back to article Microsoft postpones shift to New Commerce Experience subscriptions

Microsoft has indefinitely postponed the date on which its Cloud Solution Providers (CSPs) will be required to sell software and services licences on new terms. Those new terms are delivered under the banner of the New Commerce Experience (NCE). NCE is intended to make perpetual licences a thing of the past and prioritizes …

  1. Pascal Monett Silver badge

    "customers will be asked to sign up for the scheme soon"

    A contract is a contract.

    You can't go changing the terms of the contract on your own.

    Unless, of course, this is just a click-and-you-agree deal, in which case it is everything wrong with business on the Internet.

    If said customers say no, then what ?

    I don't see Borkzilla just cutting them off.

    1. Ashto5

      Re: "customers will be asked to sign up for the scheme soon"

      I do

      It is not about the customer it is about the income stream and if some firms have to lose so that MS wins, then I expect MS to just do it; they do have deep pockets.

    2. Roj Blake Silver badge

      Re: You can't go changing the terms of the contract on your own

      You can if:

      a) the contract says you can;


      b) you're the British government (according to the British government).

      1. This post has been deleted by its author

    3. Anonymous Coward
      Anonymous Coward

      Re: "customers will be asked to sign up for the scheme soon"

      the trick is in the fine print: "Terms are subject to change without notice" Click here to agree O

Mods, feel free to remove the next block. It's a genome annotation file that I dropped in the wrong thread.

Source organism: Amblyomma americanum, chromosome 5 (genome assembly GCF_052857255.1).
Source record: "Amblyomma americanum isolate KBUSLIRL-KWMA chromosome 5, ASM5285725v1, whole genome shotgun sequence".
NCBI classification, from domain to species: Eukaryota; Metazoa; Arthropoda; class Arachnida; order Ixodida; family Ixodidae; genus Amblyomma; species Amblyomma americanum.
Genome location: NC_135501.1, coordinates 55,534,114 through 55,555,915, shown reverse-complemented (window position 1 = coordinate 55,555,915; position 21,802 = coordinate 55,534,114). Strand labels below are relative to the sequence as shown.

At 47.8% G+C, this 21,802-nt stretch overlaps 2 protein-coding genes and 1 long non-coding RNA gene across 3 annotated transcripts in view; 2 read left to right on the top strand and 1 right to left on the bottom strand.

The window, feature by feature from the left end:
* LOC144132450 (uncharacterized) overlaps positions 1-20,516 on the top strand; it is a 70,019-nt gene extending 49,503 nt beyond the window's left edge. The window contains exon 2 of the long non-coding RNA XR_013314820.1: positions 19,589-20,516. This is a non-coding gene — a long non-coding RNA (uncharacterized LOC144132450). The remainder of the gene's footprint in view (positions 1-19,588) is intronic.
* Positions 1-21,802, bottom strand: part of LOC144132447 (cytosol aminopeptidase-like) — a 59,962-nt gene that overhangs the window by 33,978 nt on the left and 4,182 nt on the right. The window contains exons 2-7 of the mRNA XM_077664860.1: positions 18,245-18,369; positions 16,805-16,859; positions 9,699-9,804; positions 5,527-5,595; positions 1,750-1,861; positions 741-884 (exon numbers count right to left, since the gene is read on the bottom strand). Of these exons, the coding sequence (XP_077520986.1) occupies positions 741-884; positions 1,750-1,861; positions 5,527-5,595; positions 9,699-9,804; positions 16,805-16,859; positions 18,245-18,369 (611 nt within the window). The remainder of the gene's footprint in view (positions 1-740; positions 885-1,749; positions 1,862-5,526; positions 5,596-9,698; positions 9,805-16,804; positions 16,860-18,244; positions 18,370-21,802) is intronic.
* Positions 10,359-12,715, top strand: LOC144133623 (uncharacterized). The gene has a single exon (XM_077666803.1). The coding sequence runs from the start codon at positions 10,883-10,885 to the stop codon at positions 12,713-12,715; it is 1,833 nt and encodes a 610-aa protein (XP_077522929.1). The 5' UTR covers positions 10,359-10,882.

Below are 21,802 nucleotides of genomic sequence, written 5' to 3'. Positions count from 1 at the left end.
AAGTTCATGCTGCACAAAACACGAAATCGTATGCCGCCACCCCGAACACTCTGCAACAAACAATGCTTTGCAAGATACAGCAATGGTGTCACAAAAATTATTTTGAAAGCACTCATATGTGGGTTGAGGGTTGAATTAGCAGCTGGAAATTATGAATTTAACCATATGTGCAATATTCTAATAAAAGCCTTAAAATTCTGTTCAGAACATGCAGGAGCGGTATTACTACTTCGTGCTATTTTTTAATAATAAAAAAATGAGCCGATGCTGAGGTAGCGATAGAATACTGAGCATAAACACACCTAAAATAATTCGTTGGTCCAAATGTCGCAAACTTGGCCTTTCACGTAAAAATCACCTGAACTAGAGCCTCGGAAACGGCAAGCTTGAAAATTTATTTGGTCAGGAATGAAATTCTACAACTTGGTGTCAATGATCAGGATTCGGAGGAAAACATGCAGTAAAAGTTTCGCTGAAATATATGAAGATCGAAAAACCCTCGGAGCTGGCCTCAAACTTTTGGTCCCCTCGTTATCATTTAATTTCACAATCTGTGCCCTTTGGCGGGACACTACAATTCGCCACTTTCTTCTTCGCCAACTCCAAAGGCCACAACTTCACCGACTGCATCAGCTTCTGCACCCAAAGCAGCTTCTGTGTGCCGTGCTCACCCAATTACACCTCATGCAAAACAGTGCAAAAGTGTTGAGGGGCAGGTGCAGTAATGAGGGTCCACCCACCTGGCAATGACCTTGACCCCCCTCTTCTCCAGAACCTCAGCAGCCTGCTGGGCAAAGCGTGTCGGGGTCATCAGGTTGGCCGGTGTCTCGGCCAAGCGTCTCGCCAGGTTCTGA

2. Anonymous Coward
    Anonymous Coward

    but but fuel prices

    MS says it will cost more to drive your data to it's destination due to fuel prices, that or, the MS executives just want a pay raise.

    Which means, Linux will gain another .1% or a little more market share.

  3. WhereAmI?

    Sometimes it does depend on the subscription fee as to whether it suits the end user. I have a subscription to Adobe Photoshop/Lightroom at £9.95 per month. When it was first presented to me, my instinctive answer was 'f--- off!' until I worked out the long-term cost based on the price of the previous CS6 boxed set. Assuming a major boxed set upgrade every five years (not the more usual one or two) and no uptick in price, the subscription still came out around £100 cheaper over the five years compared to buying a single new boxed set. There isn't much of a downside as if I decided to kick Adobe into touch, quite a few OSS packages can open .psd files. So why don't I? Unfortunately Photoshop is the only package I've found that can handle .dds files easily and I make heavy use of textures. Nvidia do a standalone converter but it's fixed-size and near-impossible to read on a 3820-pixel monitor.

    1. Anonymous Coward
      Anonymous Coward

      Photoshop was $250 at the end. Your 5 year subscription: 12 * 5 * 10 = $600

      $250 vs. $600

      Don't worry, you're not alone in thinking you're getting a deal.

      The truth is that Adobe innovates so little that even if they charged $1 they'd be making a profit. I heard they fired developers every 10 years to hire new, lower paid ones..

      1. Andy The Hat Silver badge

        More to the point, you pay for and "own" a physical licence and *are* allowed to sell it on second hand.

        The user subscription model is a hands down win for the provider on all fronts. At least the user gets the benefit of automatic licence control, updates, price increases etc ...

        Look at it another way - if it wasn't a cash cow Microsoft and Adobe wouldn't be doing it. :-(

  4. This post has been deleted by its author

POST COMMENT House rules

Not a member of The Register? Create a new account here.

  • Enter your comment

  • Add an icon

Anonymous cowards cannot choose their icon

Other stories you might like